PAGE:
"How do we do that?"
"I'm not yet sure. Artemis and I rarely make our plans so far in advance. Have those Americans got back to us yet, or are they still being obtuse colonials?"
"Here you go, sir." A junior officer handed a printout to Stamforth.
"And get me those maps, damnit!"
* * *
Hemingway frowned as he and the guests were forced outside. Even if he had his Hell-pistols with him, he was too sober. The numbing effect of booze normally steadied both his nerves and his hand, and granted him the freedom to concoct the bizarre schemes that had saved so many lives. He had to play for time. Stamforth was his only hope now.
"What are you going to do to me?" The great man demanded.
"We'll have to wait a while for the television cameras to override the country's regular viewing, and then the spectacle can begin. Where more fitting a place for the great alcoholic wreck to die than the Water of Leith itself?"
Elliot Einstein then turned to address the celebrities and important people who had gathered for the gala dinner in recognition of Artemis Hemingway. "Fear not. You are not victims, my friends. You are witnesses! Witnesses to the new age that will dawn upon first Scotland, and soon, the world! You will see me strike down the ultimate sinner, the degenerate Hemingway, and you will go forth to spread my message. Things will only go badly for you if you try to disobey me."
"Ahh, obedience. The old saw of a truly demented mind. Your megalomania is showing, and it's not a pretty sight." Even unarmed and sober, Artemis Hemingway still cut a dashing figure.
Einstein laughed. "Is this the point where you attack me, proving your truth with blind violence?"
"No. I've done many things, but I'm no fool. I'll take whatever you're giving like a man." Hemingway took one step forwards, into the Water of Leith.
Einstein's Templars had brought television cameras and were hurriedly cabling them together. One thing was plain: Hemingway didn't have much time.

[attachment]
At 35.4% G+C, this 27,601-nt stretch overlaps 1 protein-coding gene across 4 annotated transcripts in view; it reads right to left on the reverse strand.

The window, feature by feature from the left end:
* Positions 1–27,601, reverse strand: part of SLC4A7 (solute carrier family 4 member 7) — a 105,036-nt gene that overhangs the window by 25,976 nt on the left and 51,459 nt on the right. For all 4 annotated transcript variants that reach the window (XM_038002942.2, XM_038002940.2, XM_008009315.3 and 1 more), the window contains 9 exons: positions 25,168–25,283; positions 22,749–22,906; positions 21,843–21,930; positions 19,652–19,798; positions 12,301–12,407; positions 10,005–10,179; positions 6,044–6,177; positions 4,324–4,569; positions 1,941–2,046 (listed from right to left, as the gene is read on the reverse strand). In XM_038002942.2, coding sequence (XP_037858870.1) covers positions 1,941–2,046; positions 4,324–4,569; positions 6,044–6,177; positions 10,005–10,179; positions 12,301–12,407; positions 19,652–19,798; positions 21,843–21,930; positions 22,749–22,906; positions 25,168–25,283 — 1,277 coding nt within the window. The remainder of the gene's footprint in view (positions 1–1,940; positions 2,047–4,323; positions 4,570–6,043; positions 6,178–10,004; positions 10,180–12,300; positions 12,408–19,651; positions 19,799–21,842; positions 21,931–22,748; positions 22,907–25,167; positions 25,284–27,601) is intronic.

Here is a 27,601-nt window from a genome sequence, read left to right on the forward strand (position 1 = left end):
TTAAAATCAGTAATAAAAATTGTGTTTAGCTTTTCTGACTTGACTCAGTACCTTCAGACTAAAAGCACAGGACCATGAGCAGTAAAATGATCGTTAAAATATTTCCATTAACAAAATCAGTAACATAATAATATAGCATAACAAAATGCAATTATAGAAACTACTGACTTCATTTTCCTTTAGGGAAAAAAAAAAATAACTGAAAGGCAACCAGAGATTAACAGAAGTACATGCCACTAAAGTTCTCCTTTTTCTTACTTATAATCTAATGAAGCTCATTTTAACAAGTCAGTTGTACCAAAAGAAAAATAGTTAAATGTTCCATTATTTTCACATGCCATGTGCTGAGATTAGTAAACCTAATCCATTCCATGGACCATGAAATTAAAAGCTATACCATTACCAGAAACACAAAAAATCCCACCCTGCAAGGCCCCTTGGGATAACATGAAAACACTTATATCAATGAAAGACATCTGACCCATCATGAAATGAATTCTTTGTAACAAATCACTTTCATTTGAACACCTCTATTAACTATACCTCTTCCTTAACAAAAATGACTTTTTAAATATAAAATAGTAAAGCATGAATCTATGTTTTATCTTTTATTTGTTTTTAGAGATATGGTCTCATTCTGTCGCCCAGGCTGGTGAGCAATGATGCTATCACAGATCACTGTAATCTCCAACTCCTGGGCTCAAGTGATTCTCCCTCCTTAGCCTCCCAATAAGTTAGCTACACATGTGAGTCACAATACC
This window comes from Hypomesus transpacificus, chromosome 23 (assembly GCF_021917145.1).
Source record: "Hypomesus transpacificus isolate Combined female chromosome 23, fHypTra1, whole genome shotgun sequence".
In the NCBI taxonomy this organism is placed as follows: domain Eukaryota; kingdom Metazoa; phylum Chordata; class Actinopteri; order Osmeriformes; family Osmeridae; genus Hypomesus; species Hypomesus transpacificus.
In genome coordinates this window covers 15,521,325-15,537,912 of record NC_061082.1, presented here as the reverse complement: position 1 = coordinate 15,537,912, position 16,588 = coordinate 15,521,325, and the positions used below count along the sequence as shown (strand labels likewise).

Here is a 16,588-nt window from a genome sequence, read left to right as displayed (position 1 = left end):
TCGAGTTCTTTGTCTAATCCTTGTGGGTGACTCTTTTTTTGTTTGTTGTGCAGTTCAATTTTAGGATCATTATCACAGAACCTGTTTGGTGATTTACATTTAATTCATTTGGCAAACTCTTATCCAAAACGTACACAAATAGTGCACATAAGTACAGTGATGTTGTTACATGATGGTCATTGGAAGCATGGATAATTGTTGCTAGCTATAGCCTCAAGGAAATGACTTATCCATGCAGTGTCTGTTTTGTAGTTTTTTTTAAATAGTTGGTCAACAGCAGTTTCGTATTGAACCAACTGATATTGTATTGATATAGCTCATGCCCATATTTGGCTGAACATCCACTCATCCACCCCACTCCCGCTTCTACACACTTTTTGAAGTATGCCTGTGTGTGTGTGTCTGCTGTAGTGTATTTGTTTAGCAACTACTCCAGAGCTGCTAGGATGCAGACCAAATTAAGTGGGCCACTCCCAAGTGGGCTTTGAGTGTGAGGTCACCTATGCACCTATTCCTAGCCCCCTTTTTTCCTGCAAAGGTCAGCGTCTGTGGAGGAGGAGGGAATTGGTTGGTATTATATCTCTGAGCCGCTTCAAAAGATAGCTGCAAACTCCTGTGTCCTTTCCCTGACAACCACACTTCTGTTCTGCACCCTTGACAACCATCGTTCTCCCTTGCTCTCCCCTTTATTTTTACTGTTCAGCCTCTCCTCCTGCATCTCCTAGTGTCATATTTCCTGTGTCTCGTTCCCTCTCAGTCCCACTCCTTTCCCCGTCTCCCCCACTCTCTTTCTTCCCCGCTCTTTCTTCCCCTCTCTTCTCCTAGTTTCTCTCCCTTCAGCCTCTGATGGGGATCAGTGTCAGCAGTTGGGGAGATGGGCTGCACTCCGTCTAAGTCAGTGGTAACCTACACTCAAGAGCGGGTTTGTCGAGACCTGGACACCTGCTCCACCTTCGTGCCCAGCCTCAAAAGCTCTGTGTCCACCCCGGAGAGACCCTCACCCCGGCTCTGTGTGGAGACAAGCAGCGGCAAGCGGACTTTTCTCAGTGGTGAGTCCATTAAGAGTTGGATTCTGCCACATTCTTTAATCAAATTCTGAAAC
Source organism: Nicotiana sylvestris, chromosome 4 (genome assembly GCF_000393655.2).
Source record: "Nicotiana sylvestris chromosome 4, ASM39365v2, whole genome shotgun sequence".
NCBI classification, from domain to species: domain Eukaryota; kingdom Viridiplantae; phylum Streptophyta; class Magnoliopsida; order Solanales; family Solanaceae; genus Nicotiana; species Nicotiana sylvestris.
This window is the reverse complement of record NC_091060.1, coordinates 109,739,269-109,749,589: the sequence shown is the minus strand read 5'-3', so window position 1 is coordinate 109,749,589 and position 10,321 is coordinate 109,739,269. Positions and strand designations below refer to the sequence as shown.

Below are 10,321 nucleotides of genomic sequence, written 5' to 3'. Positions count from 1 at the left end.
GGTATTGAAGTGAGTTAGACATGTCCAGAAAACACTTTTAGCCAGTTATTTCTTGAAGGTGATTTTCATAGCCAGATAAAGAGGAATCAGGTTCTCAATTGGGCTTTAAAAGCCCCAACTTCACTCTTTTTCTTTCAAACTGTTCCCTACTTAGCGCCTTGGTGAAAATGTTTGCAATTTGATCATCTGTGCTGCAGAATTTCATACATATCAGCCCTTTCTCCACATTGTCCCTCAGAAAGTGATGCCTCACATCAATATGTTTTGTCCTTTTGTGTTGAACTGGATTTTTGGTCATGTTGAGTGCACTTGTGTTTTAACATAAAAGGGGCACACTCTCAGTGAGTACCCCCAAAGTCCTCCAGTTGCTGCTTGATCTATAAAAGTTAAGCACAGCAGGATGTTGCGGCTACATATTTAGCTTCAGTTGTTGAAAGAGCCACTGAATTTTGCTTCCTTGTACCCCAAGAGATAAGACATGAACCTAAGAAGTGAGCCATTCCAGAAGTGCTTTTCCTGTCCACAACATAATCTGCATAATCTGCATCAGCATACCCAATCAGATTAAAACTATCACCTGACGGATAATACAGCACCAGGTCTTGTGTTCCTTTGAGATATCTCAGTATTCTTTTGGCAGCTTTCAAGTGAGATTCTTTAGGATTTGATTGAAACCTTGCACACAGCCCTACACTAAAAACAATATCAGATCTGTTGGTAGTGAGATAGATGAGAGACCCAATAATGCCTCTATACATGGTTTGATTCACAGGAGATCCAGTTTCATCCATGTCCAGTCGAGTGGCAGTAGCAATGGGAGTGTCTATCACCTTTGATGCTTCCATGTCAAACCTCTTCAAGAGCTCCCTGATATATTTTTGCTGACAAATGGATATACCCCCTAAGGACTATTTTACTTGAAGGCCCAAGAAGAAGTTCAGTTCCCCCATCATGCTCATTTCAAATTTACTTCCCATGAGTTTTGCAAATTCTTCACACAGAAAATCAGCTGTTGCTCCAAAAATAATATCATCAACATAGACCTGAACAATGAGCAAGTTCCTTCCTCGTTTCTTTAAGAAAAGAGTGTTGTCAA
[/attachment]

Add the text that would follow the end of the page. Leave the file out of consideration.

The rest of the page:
* * *
Stamforth's voice rang out loud and clear from police radios across the city.
"All officers! Find as many bottles of vodka, gin, and vermouth as you can. Say again: vodka, gin, and vermouth. We will pay later. Bring all bottles to the Water of Leith upstream of the Caledonian brewery and empty them in."
He leaned away from the desk-microphone. "That should do it. I just hope we have enough time for the booze to flow downstream."
The sergeant looked at him in awe. "What have we done?"
"We've just made the largest vodka martini in history.
* * *
It was time. The cameras were on and tested, the broadcast ready. Elliot Einstein smiled and his face shone from televisions across Scotland.
"Ladies and gentlemen," he said. "I'm afraid I must interrupt your scheduled viewing. Today is a momentous occasion."
The camera panned back, showing the scene. "Behind me is your hero, Artemis Hemingway. He stands for so many things in this country, but the one thing he doesn't encourage is temperance."
Another pan, over to the assembled celebrities. "He knows that if he tries to escape, I will kill these celebrities — the people you love."
Pan back to Einstein and Hemingway. "It is in his name that your children go out and consume White Lightning while ganging together in bus shelters, threatening decent people. He is the reason your husband wreaks havoc after closing time, reeking of Tennants Super and Buckfast. He is the cause of the alcoholic fathers, the delinquent mothers, the impossible children.